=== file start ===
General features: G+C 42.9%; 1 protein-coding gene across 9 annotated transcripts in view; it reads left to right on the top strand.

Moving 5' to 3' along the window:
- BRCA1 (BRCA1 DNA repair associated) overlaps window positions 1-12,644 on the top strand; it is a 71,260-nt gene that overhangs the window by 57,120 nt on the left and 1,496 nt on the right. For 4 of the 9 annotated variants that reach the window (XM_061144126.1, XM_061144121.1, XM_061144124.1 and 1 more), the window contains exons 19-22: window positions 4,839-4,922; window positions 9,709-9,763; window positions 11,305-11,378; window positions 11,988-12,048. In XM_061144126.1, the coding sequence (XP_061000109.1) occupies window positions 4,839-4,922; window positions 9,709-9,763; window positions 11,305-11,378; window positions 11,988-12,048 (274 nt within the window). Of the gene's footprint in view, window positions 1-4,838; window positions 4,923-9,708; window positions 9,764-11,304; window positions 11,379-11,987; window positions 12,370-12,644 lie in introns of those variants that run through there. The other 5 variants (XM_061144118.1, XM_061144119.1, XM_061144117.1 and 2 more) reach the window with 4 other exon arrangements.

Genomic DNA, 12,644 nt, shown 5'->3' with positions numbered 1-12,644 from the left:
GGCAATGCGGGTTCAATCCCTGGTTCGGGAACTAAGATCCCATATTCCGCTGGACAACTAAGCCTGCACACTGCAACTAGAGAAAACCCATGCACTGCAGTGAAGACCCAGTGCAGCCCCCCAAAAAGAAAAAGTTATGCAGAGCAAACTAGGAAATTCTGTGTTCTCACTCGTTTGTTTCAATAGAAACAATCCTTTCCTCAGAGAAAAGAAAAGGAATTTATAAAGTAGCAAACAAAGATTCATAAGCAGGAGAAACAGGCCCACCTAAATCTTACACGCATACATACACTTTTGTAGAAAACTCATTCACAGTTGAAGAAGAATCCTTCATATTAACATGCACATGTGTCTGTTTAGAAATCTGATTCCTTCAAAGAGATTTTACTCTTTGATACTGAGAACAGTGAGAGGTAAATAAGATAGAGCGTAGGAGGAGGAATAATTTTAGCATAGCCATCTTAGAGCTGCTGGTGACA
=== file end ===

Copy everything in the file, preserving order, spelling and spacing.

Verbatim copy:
General features: G+C 42.9%; 1 protein-coding gene across 9 annotated transcripts in view; it reads left to right on the top strand.

Moving 5' to 3' along the window:
- BRCA1 (BRCA1 DNA repair associated) overlaps window positions 1-12,644 on the top strand; it is a 71,260-nt gene that overhangs the window by 57,120 nt on the left and 1,496 nt on the right. For 4 of the 9 annotated variants that reach the window (XM_061144126.1, XM_061144121.1, XM_061144124.1 and 1 more), the window contains exons 19-22: window positions 4,839-4,922; window positions 9,709-9,763; window positions 11,305-11,378; window positions 11,988-12,048. In XM_061144126.1, the coding sequence (XP_061000109.1) occupies window positions 4,839-4,922; window positions 9,709-9,763; window positions 11,305-11,378; window positions 11,988-12,048 (274 nt within the window). Of the gene's footprint in view, window positions 1-4,838; window positions 4,923-9,708; window positions 9,764-11,304; window positions 11,379-11,987; window positions 12,370-12,644 lie in introns of those variants that run through there. The other 5 variants (XM_061144118.1, XM_061144119.1, XM_061144117.1 and 2 more) reach the window with 4 other exon arrangements.

Genomic DNA, 12,644 nt, shown 5'->3' with positions numbered 1-12,644 from the left:
GGCAATGCGGGTTCAATCCCTGGTTCGGGAACTAAGATCCCATATTCCGCTGGACAACTAAGCCTGCACACTGCAACTAGAGAAAACCCATGCACTGCAGTGAAGACCCAGTGCAGCCCCCCAAAAAGAAAAAGTTATGCAGAGCAAACTAGGAAATTCTGTGTTCTCACTCGTTTGTTTCAATAGAAACAATCCTTTCCTCAGAGAAAAGAAAAGGAATTTATAAAGTAGCAAACAAAGATTCATAAGCAGGAGAAACAGGCCCACCTAAATCTTACACGCATACATACACTTTTGTAGAAAACTCATTCACAGTTGAAGAAGAATCCTTCATATTAACATGCACATGTGTCTGTTTAGAAATCTGATTCCTTCAAAGAGATTTTACTCTTTGATACTGAGAACAGTGAGAGGTAAATAAGATAGAGCGTAGGAGGAGGAATAATTTTAGCATAGCCATCTTAGAGCTGCTGGTGACA